Multiple forms of data collection and methods of analysis (e.g. thematic, content, framework and constant comparative analyses) can be employed, since case studies are characterised by the depth of knowledge they provide and their nuanced approaches to understanding phenomena within context.2,5 This approach enables triangulation between data sources (interviews, focus groups, participant observations), researchers and theory. Refer to Chapter 19 for information about triangulation.

Advantages and disadvantages of qualitative case studies

Advantages of using a case study approach include the ability to explore the subtleties and intricacies of complex social situations, and the use of multiple data collection methods and data from multiple sources within the case, which enables rigour through triangulation. Collective case studies enable comparison and contrasting within and across cases.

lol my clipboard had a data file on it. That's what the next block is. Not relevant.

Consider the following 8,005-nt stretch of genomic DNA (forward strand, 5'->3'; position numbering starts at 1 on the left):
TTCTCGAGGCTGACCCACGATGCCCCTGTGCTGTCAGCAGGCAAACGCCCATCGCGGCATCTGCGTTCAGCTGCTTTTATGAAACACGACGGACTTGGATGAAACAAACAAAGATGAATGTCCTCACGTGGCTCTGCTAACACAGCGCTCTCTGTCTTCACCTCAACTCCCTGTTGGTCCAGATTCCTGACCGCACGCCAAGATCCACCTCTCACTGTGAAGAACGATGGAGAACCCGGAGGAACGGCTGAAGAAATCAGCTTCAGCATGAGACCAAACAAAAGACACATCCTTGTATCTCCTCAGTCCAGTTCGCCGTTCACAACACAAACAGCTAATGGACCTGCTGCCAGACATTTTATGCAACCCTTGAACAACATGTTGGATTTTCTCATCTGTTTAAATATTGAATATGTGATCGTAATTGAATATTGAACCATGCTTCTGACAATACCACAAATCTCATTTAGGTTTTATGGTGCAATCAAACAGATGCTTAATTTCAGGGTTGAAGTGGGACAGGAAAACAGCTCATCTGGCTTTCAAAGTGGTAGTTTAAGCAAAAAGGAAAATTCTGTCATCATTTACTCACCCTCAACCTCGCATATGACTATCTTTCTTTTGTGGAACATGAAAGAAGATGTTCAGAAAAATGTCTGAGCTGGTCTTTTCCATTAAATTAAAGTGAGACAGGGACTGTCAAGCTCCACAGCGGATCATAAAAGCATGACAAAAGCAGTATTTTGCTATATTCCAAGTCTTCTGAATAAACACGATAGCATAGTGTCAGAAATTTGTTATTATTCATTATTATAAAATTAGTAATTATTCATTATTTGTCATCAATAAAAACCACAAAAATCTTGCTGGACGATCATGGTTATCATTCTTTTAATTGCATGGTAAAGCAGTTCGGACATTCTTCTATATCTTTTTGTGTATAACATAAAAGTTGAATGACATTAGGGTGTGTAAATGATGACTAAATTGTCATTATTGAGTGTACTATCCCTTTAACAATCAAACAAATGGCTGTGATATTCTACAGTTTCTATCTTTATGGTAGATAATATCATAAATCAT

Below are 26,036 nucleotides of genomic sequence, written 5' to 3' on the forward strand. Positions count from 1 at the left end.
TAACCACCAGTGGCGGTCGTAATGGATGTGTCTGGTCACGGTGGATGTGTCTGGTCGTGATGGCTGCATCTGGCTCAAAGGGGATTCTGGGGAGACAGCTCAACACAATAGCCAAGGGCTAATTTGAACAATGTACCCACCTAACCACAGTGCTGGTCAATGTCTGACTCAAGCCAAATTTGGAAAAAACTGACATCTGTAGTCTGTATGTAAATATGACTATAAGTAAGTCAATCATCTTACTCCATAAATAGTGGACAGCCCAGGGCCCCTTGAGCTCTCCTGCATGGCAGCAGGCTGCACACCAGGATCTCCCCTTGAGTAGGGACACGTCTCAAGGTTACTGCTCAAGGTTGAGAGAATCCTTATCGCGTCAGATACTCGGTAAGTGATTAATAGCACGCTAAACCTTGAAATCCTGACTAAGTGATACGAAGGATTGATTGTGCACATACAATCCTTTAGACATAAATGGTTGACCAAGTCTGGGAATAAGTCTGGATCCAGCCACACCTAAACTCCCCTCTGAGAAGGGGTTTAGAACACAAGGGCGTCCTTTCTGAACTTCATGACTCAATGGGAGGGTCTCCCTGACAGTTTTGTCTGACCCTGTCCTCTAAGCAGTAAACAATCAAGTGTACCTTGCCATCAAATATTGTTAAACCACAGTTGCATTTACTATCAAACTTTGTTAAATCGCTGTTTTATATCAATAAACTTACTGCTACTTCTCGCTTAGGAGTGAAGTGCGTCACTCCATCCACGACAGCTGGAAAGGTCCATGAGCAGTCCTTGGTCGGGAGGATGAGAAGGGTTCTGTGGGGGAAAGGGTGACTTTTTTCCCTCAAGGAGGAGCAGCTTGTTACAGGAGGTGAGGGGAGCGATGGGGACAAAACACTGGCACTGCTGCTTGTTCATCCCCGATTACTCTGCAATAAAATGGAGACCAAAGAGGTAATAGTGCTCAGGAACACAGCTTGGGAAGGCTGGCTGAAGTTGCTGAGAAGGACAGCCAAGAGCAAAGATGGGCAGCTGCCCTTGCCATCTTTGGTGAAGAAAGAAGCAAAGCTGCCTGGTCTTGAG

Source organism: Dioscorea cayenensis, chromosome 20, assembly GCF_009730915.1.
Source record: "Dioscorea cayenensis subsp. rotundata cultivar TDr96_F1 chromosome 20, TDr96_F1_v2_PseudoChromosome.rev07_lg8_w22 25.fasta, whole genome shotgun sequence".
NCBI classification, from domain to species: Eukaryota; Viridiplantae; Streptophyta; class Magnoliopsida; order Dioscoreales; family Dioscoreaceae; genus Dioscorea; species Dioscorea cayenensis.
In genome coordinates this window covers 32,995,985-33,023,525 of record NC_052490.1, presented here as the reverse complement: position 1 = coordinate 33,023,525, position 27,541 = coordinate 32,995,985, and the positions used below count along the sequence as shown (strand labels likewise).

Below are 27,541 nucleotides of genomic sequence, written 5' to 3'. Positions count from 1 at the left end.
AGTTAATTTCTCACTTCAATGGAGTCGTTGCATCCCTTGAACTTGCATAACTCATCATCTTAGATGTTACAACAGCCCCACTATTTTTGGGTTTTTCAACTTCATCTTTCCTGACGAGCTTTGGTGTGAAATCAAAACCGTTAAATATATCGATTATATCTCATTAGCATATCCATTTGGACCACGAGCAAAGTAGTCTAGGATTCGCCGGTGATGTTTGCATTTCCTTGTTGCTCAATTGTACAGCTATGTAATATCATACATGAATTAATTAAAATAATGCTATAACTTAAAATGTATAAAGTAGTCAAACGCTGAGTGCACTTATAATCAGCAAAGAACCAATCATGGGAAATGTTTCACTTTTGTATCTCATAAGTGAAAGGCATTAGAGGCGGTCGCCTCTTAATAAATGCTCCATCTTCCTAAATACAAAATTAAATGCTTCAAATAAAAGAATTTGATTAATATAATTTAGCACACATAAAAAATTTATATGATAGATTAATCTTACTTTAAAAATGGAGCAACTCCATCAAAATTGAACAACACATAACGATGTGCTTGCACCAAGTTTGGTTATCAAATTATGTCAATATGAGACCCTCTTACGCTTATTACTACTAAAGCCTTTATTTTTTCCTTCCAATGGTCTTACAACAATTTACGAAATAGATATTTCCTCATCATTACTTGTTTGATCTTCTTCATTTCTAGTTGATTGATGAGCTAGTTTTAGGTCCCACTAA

However, it can be challenging to define the boundaries of the case and to gain appropriate access to the case for the ‘deep dive’ form of analysis. Participant observation, which is a common form of data collection, can lead to observer bias. Data collection can take a long time and may require lengthy times, resources and funding to conduct the study.9

Table 8.2 provides an example of a single case study and of a collective case study.

Table 8.2. Examples of qualitative case studies

Title The lived experiences of a male survivor of intimate partner violence: a qualitative case study10 Implementing infection prevention practices across European hospitals: an in-depth qualitative assessment11
First author and year Nayback-Beebe, 2012 Clack, 2018
CC License CC BY NC 4.0
Aim ‘The purpose of this phenomenological qualitative case study… was to gain a holistic understanding of the lived-experience of a male victim of intimate partner violence and the real-life context in which the violence emerged.’(p89) ‘in-depth investigation of the main barriers, facilitators and contextual factors relevant to successfully implementing these strategies in European acute care hospitals’(p771)
Research question ‘What is the lived experience of living in and leaving an abusive intimate relationship for a white middle class male?’(p90) ‘(1) what are the main barriers and facilitators to successfully implementing CRBSI prevention procedures?; and

(2) what role do contextual factors play?’(p771)